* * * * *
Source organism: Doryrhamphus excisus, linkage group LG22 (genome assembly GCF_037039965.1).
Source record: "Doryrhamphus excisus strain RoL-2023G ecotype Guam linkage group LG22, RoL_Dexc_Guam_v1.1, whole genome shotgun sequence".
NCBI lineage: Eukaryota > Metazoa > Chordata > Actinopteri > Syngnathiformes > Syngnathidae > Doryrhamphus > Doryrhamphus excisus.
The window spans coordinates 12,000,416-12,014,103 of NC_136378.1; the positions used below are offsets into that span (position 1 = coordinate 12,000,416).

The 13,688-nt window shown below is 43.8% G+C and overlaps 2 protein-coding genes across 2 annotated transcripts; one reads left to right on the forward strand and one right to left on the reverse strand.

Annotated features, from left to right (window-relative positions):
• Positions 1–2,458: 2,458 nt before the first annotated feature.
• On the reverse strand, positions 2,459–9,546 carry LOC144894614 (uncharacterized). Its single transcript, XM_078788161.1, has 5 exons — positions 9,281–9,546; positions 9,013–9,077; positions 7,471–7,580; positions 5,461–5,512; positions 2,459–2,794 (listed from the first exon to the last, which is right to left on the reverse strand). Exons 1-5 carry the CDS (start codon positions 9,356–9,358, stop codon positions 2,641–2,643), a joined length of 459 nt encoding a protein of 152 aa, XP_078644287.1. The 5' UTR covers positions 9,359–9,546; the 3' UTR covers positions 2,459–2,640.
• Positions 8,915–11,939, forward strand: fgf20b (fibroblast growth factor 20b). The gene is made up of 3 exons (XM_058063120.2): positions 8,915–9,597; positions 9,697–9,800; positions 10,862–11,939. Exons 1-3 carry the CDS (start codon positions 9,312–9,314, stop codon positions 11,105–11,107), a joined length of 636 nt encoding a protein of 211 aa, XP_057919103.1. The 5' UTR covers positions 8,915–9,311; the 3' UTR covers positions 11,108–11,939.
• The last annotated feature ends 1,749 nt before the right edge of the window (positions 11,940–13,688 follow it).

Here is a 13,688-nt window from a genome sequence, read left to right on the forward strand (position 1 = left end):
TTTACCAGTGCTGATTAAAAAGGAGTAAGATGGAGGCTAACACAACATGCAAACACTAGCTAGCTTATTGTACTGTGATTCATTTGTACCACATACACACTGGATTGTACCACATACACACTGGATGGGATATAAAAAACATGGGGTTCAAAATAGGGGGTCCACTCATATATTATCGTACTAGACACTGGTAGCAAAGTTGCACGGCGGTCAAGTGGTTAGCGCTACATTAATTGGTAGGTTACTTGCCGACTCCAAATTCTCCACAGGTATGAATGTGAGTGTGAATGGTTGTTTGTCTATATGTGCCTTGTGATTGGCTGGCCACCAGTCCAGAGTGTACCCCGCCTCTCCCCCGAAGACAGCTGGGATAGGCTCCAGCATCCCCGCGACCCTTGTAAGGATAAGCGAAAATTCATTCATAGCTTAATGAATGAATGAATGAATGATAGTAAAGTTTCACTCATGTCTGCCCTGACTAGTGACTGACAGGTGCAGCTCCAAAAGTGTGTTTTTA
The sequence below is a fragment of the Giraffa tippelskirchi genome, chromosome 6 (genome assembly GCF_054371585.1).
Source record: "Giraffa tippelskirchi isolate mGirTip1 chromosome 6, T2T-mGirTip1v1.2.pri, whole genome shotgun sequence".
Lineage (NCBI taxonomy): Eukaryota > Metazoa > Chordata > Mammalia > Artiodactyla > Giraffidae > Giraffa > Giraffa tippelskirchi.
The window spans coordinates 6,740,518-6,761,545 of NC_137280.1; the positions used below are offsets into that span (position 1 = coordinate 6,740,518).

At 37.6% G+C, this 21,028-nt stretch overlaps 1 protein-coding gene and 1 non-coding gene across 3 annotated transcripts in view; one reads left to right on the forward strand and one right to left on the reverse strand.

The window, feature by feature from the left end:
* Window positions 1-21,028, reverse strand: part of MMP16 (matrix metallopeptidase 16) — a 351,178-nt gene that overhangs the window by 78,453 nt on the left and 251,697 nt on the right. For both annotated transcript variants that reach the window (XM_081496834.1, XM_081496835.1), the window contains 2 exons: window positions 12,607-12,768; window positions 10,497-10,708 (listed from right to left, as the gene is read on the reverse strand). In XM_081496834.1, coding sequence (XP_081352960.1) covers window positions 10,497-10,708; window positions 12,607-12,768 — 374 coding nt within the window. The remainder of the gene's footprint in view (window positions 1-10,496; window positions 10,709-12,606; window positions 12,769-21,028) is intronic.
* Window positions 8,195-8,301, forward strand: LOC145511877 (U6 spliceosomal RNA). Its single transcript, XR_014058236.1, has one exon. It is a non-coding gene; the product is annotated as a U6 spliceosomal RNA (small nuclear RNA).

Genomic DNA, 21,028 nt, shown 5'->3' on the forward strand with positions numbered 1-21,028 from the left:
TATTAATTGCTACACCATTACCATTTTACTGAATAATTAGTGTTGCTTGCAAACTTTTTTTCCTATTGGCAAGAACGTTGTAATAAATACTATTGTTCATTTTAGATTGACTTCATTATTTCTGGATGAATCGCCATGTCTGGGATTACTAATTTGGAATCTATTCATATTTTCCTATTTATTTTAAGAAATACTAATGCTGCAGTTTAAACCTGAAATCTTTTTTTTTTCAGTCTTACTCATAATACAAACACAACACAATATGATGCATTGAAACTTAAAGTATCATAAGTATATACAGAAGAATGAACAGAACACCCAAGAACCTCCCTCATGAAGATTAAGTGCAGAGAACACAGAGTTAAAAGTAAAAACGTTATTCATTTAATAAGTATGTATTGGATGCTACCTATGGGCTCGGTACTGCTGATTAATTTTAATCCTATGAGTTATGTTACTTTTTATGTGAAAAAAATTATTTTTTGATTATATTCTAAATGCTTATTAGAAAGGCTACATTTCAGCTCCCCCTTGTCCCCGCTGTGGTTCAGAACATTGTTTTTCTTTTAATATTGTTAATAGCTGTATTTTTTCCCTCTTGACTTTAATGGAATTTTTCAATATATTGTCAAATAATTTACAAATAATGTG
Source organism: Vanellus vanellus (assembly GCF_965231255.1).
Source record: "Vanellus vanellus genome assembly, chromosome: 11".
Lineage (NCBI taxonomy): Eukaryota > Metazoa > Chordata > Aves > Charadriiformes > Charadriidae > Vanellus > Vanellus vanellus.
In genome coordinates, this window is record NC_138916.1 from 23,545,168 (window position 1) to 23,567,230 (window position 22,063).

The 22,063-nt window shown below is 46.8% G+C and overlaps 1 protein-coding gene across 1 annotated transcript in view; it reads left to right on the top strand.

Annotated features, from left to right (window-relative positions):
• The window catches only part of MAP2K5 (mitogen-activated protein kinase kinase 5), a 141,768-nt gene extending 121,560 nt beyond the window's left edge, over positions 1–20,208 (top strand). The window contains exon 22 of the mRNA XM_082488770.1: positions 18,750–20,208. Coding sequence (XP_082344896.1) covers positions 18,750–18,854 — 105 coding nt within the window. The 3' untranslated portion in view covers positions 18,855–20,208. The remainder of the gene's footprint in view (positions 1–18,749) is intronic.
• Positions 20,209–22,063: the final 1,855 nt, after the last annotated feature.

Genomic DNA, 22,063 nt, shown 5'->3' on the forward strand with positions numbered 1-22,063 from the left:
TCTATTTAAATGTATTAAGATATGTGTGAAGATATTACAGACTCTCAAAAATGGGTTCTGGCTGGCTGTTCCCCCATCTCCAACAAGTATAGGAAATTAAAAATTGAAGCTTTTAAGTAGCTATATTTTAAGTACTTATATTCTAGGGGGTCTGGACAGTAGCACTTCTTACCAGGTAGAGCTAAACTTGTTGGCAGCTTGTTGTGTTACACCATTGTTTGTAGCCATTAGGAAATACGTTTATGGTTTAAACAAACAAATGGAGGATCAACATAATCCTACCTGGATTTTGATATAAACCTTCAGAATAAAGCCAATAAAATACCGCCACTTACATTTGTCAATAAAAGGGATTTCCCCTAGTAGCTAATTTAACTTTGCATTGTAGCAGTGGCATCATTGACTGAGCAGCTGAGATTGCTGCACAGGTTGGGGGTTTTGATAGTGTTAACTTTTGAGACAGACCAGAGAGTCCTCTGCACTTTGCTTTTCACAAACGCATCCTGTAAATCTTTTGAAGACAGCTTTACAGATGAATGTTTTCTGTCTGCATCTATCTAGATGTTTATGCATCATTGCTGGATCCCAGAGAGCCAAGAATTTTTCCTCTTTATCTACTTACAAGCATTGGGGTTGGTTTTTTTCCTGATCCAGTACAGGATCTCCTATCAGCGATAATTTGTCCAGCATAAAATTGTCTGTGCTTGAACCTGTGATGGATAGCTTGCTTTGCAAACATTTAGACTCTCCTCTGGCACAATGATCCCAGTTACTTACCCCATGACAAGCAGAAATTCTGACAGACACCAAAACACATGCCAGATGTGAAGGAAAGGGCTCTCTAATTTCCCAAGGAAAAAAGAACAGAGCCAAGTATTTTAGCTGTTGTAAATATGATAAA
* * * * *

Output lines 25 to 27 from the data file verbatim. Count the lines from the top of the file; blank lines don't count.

Lineage (NCBI taxonomy): Eukaryota > Metazoa > Chordata > Aves > Charadriiformes > Charadriidae > Vanellus > Vanellus vanellus.
In genome coordinates, this window is record NC_138916.1 from 23,545,168 (window position 1) to 23,567,230 (window position 22,063).

The 22,063-nt window shown below is 46.8% G+C and overlaps 1 protein-coding gene across 1 annotated transcript in view; it reads left to right on the top strand.